Tags: Sesno | nightly | news | Williams | NBC

GW Media Professor Frank Sesno: Brian Williams 'Not Too Big to Fail'

By    |   Saturday, 07 February 2015 08:25 PM

The spiraling scandal over Brian Williams and his portrayals of his Iraq reporting for NBC News — leading him Saturday to temporarily suspend himself from news broadcasts — proves that he is "not too big to fail," George Washington University media professor Frank Sesno said.

"Dan Rather was not too big to fail," Sesno told CNN. "These crises, these scandals … tend to have a dynamic, and there's a careful balance that NBC has to make."

Sesno, director of the university's School of Media and Public Affairs, was referring to Rather's firing from CBS News in 2006 after a report on "60 Minutes II" alleging that family connections kept then-President George W. Bush from serving in Vietnam.

The report was based on falsified documents supplied by a retired Texas National Guard official who had long criticized Bush.

Rather, who lost a lawsuit in 2009 against the network over his firing, had anchored "The CBS Evening News" for 24 years. He had worked at CBS for 44 years.

In a note to his staff on Saturday, Williams said that he was temporarily stepping aside because the controversy over claims that he was traveling in a military helicopter when it was shot and forced down in Iraq in 2003 detracted from the "NBC Nightly News" and its staff.

Lester Holt, 55, who has been at the network since 2005 and has regularly anchored both "Nightly News" and weekend editions of "Today," will take over temporarily. Holt mentioned the change on Saturday's broadcast.

Williams, also 55, made the decision on Saturday. He assumed the anchor's chair from Tom Brokaw in 2004.

"In the midst of a career spent covering and consuming news, it has become painfully apparent to me that I am presently too much a part of the news, due to my actions," he wrote. "As Managing Editor of NBC Nightly News, I have decided to take myself off of my daily broadcast for the next several days."

With Holt sitting in, the break will "allow us to adequately deal with this issue," Williams said. "Upon my return, I will continue my career-long effort to be worthy of the trust of those who place their trust in us."

While Syracuse University professor Robert Thompson welcomed the investigation, he told CNN that the network should have put Williams on leave on Wednesday, the night of his apology.

"NBC had all of the internal data they needed Wednesday night when Brian Williams made that apology," Thompson said. "They should have then done his several days leave of absence — as opposed to waiting until this uncomfortable Thursday and Friday, when Williams delivered the news.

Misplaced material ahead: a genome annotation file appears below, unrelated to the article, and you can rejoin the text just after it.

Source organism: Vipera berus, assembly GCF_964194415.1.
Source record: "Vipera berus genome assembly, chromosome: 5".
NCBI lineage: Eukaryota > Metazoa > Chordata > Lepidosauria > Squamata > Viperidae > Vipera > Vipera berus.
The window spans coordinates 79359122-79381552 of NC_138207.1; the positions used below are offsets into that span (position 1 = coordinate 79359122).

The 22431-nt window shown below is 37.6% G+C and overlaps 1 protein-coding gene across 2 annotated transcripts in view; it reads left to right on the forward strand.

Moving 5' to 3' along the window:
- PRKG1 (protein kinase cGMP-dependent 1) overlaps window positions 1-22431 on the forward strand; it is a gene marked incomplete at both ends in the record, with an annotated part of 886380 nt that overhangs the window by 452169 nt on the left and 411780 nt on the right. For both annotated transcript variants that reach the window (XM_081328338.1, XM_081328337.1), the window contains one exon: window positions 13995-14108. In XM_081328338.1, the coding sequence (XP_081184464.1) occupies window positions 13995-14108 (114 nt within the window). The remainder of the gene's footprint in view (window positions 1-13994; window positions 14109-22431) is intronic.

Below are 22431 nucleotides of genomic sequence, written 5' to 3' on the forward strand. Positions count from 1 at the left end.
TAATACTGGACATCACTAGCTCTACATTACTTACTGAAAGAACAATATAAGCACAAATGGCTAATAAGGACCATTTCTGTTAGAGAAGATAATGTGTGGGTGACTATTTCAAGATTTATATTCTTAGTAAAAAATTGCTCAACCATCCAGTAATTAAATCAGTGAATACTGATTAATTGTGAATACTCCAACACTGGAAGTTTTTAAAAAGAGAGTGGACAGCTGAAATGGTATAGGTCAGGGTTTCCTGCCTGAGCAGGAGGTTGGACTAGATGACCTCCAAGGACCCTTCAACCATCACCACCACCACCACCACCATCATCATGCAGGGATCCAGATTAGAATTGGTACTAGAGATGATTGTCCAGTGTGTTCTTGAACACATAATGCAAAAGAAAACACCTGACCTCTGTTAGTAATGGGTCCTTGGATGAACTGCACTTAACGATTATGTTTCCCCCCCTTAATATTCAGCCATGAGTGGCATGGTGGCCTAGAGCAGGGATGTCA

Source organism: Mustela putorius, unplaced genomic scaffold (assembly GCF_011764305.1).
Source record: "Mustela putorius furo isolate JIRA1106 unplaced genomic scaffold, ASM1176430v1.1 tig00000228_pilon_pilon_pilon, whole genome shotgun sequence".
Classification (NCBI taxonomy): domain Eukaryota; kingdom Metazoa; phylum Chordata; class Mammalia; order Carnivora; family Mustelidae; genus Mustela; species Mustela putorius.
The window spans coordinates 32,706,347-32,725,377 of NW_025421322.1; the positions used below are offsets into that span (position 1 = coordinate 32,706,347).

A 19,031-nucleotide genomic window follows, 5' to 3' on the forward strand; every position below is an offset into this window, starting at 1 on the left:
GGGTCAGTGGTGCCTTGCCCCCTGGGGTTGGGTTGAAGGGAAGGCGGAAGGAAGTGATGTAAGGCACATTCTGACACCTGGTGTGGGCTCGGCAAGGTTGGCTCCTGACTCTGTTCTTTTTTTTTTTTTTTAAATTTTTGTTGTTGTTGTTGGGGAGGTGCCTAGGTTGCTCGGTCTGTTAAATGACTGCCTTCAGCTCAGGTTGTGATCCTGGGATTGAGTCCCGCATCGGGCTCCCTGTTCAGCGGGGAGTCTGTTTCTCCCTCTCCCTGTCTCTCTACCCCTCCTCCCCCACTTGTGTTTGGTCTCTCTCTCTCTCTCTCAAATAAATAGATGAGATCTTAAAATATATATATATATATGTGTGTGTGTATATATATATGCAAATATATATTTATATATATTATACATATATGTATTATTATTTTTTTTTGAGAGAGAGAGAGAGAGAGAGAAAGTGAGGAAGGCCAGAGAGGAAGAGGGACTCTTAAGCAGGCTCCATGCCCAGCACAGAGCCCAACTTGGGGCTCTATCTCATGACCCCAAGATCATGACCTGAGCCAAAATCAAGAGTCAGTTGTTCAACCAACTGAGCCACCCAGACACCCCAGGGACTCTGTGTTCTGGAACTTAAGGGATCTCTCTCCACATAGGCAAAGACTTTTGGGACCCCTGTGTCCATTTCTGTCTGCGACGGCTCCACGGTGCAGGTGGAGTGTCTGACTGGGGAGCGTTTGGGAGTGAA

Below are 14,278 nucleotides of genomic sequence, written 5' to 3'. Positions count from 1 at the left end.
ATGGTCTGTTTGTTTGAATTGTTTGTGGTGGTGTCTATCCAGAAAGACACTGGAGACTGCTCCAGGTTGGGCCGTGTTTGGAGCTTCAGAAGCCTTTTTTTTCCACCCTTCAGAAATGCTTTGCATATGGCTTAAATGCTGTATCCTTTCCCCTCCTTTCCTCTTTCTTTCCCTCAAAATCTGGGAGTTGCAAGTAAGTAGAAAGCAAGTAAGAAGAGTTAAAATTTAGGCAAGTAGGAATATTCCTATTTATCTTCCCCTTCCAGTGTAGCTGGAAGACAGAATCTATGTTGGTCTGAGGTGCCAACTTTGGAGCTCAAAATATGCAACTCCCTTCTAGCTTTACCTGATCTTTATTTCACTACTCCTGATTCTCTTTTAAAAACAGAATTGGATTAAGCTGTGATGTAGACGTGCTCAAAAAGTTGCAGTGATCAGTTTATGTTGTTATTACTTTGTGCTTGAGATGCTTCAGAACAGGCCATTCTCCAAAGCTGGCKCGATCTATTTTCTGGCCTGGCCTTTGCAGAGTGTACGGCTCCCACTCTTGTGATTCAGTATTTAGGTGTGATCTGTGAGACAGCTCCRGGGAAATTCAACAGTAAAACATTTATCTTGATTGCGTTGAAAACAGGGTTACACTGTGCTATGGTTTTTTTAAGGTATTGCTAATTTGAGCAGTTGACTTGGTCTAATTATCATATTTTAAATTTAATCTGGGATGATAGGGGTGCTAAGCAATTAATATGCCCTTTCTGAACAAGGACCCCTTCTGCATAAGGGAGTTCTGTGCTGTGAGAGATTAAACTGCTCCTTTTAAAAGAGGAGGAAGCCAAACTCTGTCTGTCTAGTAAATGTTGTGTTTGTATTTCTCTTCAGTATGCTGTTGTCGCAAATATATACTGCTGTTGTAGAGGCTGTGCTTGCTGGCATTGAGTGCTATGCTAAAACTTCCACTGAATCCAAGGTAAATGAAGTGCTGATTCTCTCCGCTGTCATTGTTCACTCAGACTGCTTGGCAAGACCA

"I think this demonstrates once again that in this era, where decisions need to be made on a second-by-second basis, this decision would have been an easy one to make 48 hours ago," he said.

Thompson, founding director of the Bleier Center for Television and Popular Culture at Syracuse, called Williams "the golden goose at NBC News."

Still, he added, "I think Wednesday night anybody rationally could have said this is a decision that has to be made — and it ought to be made, and it ought to have been made then as opposed to today."

Sesno said that NBC had a number of factors to consider on Williams' future with the network. He signed a five-year contract in December.

"They have to balance their loyalty to Brian," he said. "He has a long track record.

"They have to balance out his ability to pull off a big audience and even — most importantly in my view, anyway — they have to figure out how their own institutional credibility is on the line here."

The Associated Press contributed to this report.

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The spiraling scandal over Brian Williams and his portrayals of his Iraq reporting for NBC News - leading him Saturday to temporarily suspend himself from news broadcasts - proves that he is not too big to fail, George Washington University media professor Frank Sesno...
Sesno, nightly, news, Williams, NBC
Saturday, 07 February 2015 08:25 PM
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